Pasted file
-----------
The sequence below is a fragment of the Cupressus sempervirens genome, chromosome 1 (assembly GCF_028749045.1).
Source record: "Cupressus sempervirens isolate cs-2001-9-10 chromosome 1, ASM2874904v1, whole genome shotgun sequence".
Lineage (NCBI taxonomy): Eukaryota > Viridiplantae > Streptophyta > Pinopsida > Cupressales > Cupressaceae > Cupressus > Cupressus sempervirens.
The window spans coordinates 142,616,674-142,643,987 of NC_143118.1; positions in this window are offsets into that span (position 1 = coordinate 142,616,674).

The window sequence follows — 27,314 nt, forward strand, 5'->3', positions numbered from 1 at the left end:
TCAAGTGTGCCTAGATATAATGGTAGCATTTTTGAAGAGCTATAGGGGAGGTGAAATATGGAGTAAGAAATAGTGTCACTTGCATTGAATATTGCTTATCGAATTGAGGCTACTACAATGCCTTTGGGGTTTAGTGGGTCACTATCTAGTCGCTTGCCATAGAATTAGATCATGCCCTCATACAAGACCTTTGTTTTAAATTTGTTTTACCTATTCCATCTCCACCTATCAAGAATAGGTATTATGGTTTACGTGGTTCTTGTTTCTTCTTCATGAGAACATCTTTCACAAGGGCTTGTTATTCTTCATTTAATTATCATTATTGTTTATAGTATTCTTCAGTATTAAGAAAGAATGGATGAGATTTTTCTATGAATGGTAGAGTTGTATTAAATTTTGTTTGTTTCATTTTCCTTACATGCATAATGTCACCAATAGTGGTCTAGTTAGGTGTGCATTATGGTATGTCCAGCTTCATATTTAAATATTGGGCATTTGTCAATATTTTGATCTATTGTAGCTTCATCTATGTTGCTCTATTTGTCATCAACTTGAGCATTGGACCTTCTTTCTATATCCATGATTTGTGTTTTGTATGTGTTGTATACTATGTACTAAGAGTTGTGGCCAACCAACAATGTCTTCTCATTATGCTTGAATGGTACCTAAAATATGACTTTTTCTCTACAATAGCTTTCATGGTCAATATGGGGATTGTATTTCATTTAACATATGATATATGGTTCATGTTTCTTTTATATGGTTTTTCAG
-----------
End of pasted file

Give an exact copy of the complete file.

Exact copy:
The sequence below is a fragment of the Cupressus sempervirens genome, chromosome 1 (assembly GCF_028749045.1).
Source record: "Cupressus sempervirens isolate cs-2001-9-10 chromosome 1, ASM2874904v1, whole genome shotgun sequence".
Lineage (NCBI taxonomy): Eukaryota > Viridiplantae > Streptophyta > Pinopsida > Cupressales > Cupressaceae > Cupressus > Cupressus sempervirens.
The window spans coordinates 142,616,674-142,643,987 of NC_143118.1; positions in this window are offsets into that span (position 1 = coordinate 142,616,674).

The window sequence follows — 27,314 nt, forward strand, 5'->3', positions numbered from 1 at the left end:
TCAAGTGTGCCTAGATATAATGGTAGCATTTTTGAAGAGCTATAGGGGAGGTGAAATATGGAGTAAGAAATAGTGTCACTTGCATTGAATATTGCTTATCGAATTGAGGCTACTACAATGCCTTTGGGGTTTAGTGGGTCACTATCTAGTCGCTTGCCATAGAATTAGATCATGCCCTCATACAAGACCTTTGTTTTAAATTTGTTTTACCTATTCCATCTCCACCTATCAAGAATAGGTATTATGGTTTACGTGGTTCTTGTTTCTTCTTCATGAGAACATCTTTCACAAGGGCTTGTTATTCTTCATTTAATTATCATTATTGTTTATAGTATTCTTCAGTATTAAGAAAGAATGGATGAGATTTTTCTATGAATGGTAGAGTTGTATTAAATTTTGTTTGTTTCATTTTCCTTACATGCATAATGTCACCAATAGTGGTCTAGTTAGGTGTGCATTATGGTATGTCCAGCTTCATATTTAAATATTGGGCATTTGTCAATATTTTGATCTATTGTAGCTTCATCTATGTTGCTCTATTTGTCATCAACTTGAGCATTGGACCTTCTTTCTATATCCATGATTTGTGTTTTGTATGTGTTGTATACTATGTACTAAGAGTTGTGGCCAACCAACAATGTCTTCTCATTATGCTTGAATGGTACCTAAAATATGACTTTTTCTCTACAATAGCTTTCATGGTCAATATGGGGATTGTATTTCATTTAACATATGATATATGGTTCATGTTTCTTTTATATGGTTTTTCAG